The much-anticipated Sundance darling, The Voices, has arrived, and it is glorious. Jerry, played by Ryan Reynolds, is just a regular guy. He lives in a small town, drives a pickup truck, and works at the local bathtub factory. Oh, and he thinks his dog and cat talk to him. Jerry is trying the best he can to fit in at his new job. And he would be doing fine, if it weren’t for his evil cat, Mr. Whiskers, always bullying him and telling him to kill people. Jerry’s dog, Bosco, is much more supportive, but can’t seem to hold the same sway that Mr. Whiskers does.
When Jerry is asked to help organize an office party, he meets Fiona from Accounting and quickly falls head over heels for her. He tells his court-mandated psychiatrist about his budding romance and asks her if he should feel obligated to tell Fiona about himself or his history. Jerry grew up with a mother who heard voices, she called hers angels, and a father that was both physically and verbally abusive. You can’t help but feel for the guy, who is trying so hard to just be ok. It all seems to be going pretty well too, until he accidentally kills someone, that is. This depraved horror comedy follows Jerry as he descends further and further into madness, while desperately trying to hang on to some semblance of normalcy.
Reynolds seems to be pulling inspiration from his performance as teen, Chris Brander, in the 2005 film Just Friends. Despite his rather glaring flaws, Jerry remains charming throughout the film. He is largely innocent, aside from his violent streak and wants so desperately to convince himself and everyone else that he’s a good boy. And the supporting cast is wonderful and lovable as well. Fiona, played by lovely Brit Gemma Arterton (Quantum of Solace, Prince of Persia), takes great pleasure in being seen as the exotic and attractive one at the office. Anna Kendrick (Pitch Perfect, 50/50) plays Lisa, who has a huge crush on Jerry, though he seems to be completely oblivious. Jacki Weaver (2011 Best Supporting Actress Nominee) plays Jerry’s therapist, Dr. Warren.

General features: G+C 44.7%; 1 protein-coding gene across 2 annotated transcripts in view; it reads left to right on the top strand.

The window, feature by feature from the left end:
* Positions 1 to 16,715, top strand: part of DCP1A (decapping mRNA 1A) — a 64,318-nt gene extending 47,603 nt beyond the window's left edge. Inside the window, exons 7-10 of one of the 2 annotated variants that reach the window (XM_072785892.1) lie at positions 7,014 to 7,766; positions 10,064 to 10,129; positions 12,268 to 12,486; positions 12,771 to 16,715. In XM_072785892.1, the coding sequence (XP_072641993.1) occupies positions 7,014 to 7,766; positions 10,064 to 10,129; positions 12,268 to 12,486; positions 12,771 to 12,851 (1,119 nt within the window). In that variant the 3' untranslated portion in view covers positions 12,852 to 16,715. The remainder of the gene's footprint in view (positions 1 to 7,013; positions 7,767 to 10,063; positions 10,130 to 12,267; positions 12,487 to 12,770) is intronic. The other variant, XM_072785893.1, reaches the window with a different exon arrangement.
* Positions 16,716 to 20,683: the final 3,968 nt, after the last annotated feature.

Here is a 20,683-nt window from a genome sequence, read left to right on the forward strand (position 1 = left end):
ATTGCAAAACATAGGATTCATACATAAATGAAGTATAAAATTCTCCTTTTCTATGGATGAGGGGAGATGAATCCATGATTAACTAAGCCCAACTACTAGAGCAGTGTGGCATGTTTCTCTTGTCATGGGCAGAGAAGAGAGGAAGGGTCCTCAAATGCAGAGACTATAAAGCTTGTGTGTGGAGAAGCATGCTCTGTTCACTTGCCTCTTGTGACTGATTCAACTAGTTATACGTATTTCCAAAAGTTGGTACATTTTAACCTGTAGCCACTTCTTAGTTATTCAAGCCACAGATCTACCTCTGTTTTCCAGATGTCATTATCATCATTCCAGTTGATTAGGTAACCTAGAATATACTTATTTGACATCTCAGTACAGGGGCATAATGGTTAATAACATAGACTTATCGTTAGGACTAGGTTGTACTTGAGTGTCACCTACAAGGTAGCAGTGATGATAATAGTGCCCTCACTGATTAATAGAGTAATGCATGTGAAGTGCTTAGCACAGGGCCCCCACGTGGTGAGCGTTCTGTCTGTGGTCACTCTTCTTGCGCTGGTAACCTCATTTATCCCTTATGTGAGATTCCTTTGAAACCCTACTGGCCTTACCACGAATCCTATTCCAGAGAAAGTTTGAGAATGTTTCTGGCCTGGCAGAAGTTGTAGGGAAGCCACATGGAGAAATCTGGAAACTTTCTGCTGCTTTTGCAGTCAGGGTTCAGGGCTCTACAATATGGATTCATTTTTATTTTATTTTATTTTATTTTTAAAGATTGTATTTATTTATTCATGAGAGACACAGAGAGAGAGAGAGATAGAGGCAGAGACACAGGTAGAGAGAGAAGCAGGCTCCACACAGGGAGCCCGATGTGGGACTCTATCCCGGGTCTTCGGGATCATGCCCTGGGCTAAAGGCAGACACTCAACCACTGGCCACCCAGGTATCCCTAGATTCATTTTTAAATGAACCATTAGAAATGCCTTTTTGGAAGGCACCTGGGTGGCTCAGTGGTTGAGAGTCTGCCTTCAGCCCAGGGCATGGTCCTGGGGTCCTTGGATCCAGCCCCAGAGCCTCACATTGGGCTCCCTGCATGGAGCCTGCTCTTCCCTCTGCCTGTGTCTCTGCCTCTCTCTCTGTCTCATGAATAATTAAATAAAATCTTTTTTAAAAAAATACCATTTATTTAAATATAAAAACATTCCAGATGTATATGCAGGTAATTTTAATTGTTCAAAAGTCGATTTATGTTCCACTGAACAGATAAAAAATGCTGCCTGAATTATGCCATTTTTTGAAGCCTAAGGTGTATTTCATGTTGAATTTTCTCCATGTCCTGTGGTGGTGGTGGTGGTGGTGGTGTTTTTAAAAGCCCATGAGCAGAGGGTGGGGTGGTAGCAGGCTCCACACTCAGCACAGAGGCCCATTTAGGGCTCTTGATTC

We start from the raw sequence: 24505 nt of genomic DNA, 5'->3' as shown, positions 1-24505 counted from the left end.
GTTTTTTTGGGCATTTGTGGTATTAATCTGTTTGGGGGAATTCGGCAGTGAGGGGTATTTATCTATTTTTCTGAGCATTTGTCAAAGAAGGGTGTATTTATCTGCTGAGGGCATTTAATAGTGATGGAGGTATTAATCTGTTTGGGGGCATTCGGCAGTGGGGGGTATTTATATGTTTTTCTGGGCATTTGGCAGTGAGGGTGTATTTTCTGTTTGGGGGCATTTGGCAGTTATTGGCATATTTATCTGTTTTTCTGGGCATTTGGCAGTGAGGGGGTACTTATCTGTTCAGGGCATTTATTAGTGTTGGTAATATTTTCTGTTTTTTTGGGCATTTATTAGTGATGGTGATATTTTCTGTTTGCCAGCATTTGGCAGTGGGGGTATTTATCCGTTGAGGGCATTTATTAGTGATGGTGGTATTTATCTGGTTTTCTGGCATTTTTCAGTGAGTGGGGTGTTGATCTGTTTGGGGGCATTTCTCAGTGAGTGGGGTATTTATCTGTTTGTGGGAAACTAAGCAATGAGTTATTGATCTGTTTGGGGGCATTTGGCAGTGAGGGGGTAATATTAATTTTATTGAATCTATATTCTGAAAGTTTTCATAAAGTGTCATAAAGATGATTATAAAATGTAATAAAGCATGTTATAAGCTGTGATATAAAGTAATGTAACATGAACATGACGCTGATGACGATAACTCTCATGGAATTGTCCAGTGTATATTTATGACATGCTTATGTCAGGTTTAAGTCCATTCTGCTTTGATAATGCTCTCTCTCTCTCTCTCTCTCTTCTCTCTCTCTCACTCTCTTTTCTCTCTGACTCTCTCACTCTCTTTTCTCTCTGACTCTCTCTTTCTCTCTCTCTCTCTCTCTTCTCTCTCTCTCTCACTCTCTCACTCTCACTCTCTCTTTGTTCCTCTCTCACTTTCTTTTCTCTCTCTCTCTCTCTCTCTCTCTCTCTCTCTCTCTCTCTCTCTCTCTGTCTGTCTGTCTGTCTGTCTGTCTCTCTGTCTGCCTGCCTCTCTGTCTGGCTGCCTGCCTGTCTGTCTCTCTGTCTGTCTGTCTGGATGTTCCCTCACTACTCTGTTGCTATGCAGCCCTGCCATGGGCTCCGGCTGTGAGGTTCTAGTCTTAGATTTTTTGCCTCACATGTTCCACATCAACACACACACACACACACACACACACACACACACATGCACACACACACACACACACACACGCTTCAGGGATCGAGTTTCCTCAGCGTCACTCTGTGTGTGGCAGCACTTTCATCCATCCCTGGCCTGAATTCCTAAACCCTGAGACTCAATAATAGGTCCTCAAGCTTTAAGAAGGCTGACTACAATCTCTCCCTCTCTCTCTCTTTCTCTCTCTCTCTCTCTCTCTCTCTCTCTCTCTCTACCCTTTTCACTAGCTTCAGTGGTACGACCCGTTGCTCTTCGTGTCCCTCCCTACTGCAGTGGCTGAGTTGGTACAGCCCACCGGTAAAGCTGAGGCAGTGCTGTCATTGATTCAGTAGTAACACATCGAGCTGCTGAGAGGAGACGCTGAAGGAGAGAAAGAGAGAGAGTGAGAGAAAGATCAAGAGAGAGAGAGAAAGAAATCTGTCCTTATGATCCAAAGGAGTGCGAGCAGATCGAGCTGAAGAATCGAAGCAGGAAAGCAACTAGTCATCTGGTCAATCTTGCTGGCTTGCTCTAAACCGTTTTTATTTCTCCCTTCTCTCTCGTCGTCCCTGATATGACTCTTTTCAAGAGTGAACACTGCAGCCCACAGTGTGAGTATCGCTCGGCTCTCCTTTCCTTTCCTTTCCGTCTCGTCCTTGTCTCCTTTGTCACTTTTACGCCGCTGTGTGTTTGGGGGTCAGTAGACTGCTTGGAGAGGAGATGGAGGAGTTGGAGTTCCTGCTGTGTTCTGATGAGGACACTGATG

The Voices is very tongue-in-cheek with its handling of this story. The film opens with an animated credit sequence of a knife slicing through the black background, leaving a trail of oozing blood, and closes with a choreographed musical number. The setting throughout is staged and shot in a beautiful way and dreamlike way, with bright and vibrant colors despite the dark subject matter and the gore. But the rosy filter goes beyond aesthetics. The audience sees things this way because that is how Jerry sees them, especially when it comes to his apartment. Whenever we are inside his home, the interior is clean and homey, an endearing bachelor pad. In the few scenes that we are allowed to see this place through someone else's eyes, it is dank, dirty, and piled high with moldering cardboard boxes.
If you are a fan of horror comedy, particularly those that are over the top without being entirely tacky and juvenile (a la many satires of the genre) then this is absolutely a film for you.